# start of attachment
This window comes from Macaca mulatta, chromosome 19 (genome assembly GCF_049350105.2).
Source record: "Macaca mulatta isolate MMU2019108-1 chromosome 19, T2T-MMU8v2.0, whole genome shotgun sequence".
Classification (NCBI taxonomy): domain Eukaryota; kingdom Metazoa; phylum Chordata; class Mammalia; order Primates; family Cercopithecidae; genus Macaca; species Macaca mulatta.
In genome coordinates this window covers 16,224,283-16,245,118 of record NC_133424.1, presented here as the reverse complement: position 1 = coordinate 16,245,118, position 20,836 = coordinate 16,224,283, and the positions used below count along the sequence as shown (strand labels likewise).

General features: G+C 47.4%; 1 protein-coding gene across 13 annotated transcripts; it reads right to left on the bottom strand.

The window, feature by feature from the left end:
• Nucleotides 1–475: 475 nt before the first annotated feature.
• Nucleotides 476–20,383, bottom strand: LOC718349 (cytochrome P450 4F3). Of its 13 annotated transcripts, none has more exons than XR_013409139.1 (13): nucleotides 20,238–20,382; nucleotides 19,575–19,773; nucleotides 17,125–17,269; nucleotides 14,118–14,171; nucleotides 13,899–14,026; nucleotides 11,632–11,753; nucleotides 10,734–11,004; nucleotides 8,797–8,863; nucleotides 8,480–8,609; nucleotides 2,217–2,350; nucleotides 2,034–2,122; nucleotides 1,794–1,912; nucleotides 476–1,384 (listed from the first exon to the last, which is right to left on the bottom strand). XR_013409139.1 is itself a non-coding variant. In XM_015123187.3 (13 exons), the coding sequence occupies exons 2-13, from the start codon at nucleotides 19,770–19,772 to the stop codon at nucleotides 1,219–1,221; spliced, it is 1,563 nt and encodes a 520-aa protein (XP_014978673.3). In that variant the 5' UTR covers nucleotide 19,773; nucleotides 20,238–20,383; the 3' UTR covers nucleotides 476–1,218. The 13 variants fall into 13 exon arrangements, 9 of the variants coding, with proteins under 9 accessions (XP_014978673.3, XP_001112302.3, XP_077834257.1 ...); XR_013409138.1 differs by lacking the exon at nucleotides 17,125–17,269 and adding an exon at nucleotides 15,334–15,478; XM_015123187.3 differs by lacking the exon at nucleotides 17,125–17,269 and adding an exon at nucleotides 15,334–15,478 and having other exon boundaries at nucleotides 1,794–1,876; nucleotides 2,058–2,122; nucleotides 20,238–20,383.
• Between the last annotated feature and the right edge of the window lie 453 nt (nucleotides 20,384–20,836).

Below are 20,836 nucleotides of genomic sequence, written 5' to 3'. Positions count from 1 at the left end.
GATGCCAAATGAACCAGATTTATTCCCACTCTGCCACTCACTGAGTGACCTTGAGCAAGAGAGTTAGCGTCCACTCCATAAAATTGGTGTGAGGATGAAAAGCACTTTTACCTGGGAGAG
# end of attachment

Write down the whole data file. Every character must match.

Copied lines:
This window comes from Macaca mulatta, chromosome 19 (genome assembly GCF_049350105.2).
Source record: "Macaca mulatta isolate MMU2019108-1 chromosome 19, T2T-MMU8v2.0, whole genome shotgun sequence".
Classification (NCBI taxonomy): domain Eukaryota; kingdom Metazoa; phylum Chordata; class Mammalia; order Primates; family Cercopithecidae; genus Macaca; species Macaca mulatta.
In genome coordinates this window covers 16,224,283-16,245,118 of record NC_133424.1, presented here as the reverse complement: position 1 = coordinate 16,245,118, position 20,836 = coordinate 16,224,283, and the positions used below count along the sequence as shown (strand labels likewise).

General features: G+C 47.4%; 1 protein-coding gene across 13 annotated transcripts; it reads right to left on the bottom strand.

The window, feature by feature from the left end:
• Nucleotides 1–475: 475 nt before the first annotated feature.
• Nucleotides 476–20,383, bottom strand: LOC718349 (cytochrome P450 4F3). Of its 13 annotated transcripts, none has more exons than XR_013409139.1 (13): nucleotides 20,238–20,382; nucleotides 19,575–19,773; nucleotides 17,125–17,269; nucleotides 14,118–14,171; nucleotides 13,899–14,026; nucleotides 11,632–11,753; nucleotides 10,734–11,004; nucleotides 8,797–8,863; nucleotides 8,480–8,609; nucleotides 2,217–2,350; nucleotides 2,034–2,122; nucleotides 1,794–1,912; nucleotides 476–1,384 (listed from the first exon to the last, which is right to left on the bottom strand). XR_013409139.1 is itself a non-coding variant. In XM_015123187.3 (13 exons), the coding sequence occupies exons 2-13, from the start codon at nucleotides 19,770–19,772 to the stop codon at nucleotides 1,219–1,221; spliced, it is 1,563 nt and encodes a 520-aa protein (XP_014978673.3). In that variant the 5' UTR covers nucleotide 19,773; nucleotides 20,238–20,383; the 3' UTR covers nucleotides 476–1,218. The 13 variants fall into 13 exon arrangements, 9 of the variants coding, with proteins under 9 accessions (XP_014978673.3, XP_001112302.3, XP_077834257.1 ...); XR_013409138.1 differs by lacking the exon at nucleotides 17,125–17,269 and adding an exon at nucleotides 15,334–15,478; XM_015123187.3 differs by lacking the exon at nucleotides 17,125–17,269 and adding an exon at nucleotides 15,334–15,478 and having other exon boundaries at nucleotides 1,794–1,876; nucleotides 2,058–2,122; nucleotides 20,238–20,383.
• Between the last annotated feature and the right edge of the window lie 453 nt (nucleotides 20,384–20,836).

Below are 20,836 nucleotides of genomic sequence, written 5' to 3'. Positions count from 1 at the left end.
GATGCCAAATGAACCAGATTTATTCCCACTCTGCCACTCACTGAGTGACCTTGAGCAAGAGAGTTAGCGTCCACTCCATAAAATTGGTGTGAGGATGAAAAGCACTTTTACCTGGGAGAG